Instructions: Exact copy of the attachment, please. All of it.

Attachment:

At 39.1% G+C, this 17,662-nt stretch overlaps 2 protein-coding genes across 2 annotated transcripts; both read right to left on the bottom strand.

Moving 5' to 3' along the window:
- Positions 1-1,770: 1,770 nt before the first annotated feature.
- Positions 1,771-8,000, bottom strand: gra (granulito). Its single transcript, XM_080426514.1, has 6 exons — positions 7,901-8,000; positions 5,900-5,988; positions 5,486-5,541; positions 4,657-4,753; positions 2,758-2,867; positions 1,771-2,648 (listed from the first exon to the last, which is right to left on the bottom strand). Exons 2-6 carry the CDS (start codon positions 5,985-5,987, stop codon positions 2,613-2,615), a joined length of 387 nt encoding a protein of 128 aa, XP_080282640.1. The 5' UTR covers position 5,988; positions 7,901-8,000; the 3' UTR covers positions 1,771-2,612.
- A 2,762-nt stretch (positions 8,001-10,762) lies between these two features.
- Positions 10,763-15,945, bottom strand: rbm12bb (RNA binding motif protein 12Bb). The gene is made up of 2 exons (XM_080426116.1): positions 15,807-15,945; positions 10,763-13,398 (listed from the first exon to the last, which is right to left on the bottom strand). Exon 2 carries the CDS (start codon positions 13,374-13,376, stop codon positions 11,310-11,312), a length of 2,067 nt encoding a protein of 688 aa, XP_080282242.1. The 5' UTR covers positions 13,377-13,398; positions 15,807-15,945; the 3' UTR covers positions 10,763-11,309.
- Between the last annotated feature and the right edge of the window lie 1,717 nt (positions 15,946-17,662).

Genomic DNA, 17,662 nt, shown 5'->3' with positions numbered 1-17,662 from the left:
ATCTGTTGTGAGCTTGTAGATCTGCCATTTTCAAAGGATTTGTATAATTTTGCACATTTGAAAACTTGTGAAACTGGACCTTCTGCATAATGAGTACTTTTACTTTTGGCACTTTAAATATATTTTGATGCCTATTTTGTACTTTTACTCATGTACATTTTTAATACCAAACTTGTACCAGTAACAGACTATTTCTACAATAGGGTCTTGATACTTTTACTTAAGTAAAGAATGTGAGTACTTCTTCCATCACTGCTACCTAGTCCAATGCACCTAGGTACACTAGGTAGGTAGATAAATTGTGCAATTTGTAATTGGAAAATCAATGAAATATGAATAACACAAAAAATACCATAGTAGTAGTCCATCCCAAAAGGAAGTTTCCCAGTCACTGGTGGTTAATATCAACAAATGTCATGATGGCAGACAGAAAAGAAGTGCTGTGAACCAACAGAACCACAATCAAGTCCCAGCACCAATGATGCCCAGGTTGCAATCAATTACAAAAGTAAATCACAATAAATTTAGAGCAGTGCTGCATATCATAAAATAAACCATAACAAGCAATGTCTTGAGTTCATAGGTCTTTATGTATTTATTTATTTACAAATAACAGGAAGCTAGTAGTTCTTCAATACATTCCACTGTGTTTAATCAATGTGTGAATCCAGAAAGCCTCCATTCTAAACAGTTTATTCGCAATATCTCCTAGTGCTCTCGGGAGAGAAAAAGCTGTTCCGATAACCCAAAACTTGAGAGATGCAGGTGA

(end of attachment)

At 39.1% G+C, this 17,662-nt stretch overlaps 2 protein-coding genes across 2 annotated transcripts; both read right to left on the bottom strand.

Moving 5' to 3' along the window:
- Positions 1-1,770: 1,770 nt before the first annotated feature.
- Positions 1,771-8,000, bottom strand: gra (granulito). Its single transcript, XM_080426514.1, has 6 exons — positions 7,901-8,000; positions 5,900-5,988; positions 5,486-5,541; positions 4,657-4,753; positions 2,758-2,867; positions 1,771-2,648 (listed from the first exon to the last, which is right to left on the bottom strand). Exons 2-6 carry the CDS (start codon positions 5,985-5,987, stop codon positions 2,613-2,615), a joined length of 387 nt encoding a protein of 128 aa, XP_080282640.1. The 5' UTR covers position 5,988; positions 7,901-8,000; the 3' UTR covers positions 1,771-2,612.
- A 2,762-nt stretch (positions 8,001-10,762) lies between these two features.
- Positions 10,763-15,945, bottom strand: rbm12bb (RNA binding motif protein 12Bb). The gene is made up of 2 exons (XM_080426116.1): positions 15,807-15,945; positions 10,763-13,398 (listed from the first exon to the last, which is right to left on the bottom strand). Exon 2 carries the CDS (start codon positions 13,374-13,376, stop codon positions 11,310-11,312), a length of 2,067 nt encoding a protein of 688 aa, XP_080282242.1. The 5' UTR covers positions 13,377-13,398; positions 15,807-15,945; the 3' UTR covers positions 10,763-11,309.
- Between the last annotated feature and the right edge of the window lie 1,717 nt (positions 15,946-17,662).

Genomic DNA, 17,662 nt, shown 5'->3' with positions numbered 1-17,662 from the left:
ATCTGTTGTGAGCTTGTAGATCTGCCATTTTCAAAGGATTTGTATAATTTTGCACATTTGAAAACTTGTGAAACTGGACCTTCTGCATAATGAGTACTTTTACTTTTGGCACTTTAAATATATTTTGATGCCTATTTTGTACTTTTACTCATGTACATTTTTAATACCAAACTTGTACCAGTAACAGACTATTTCTACAATAGGGTCTTGATACTTTTACTTAAGTAAAGAATGTGAGTACTTCTTCCATCACTGCTACCTAGTCCAATGCACCTAGGTACACTAGGTAGGTAGATAAATTGTGCAATTTGTAATTGGAAAATCAATGAAATATGAATAACACAAAAAATACCATAGTAGTAGTCCATCCCAAAAGGAAGTTTCCCAGTCACTGGTGGTTAATATCAACAAATGTCATGATGGCAGACAGAAAAGAAGTGCTGTGAACCAACAGAACCACAATCAAGTCCCAGCACCAATGATGCCCAGGTTGCAATCAATTACAAAAGTAAATCACAATAAATTTAGAGCAGTGCTGCATATCATAAAATAAACCATAACAAGCAATGTCTTGAGTTCATAGGTCTTTATGTATTTATTTATTTACAAATAACAGGAAGCTAGTAGTTCTTCAATACATTCCACTGTGTTTAATCAATGTGTGAATCCAGAAAGCCTCCATTCTAAACAGTTTATTCGCAATATCTCCTAGTGCTCTCGGGAGAGAAAAAGCTGTTCCGATAACCCAAAACTTGAGAGATGCAGGTGA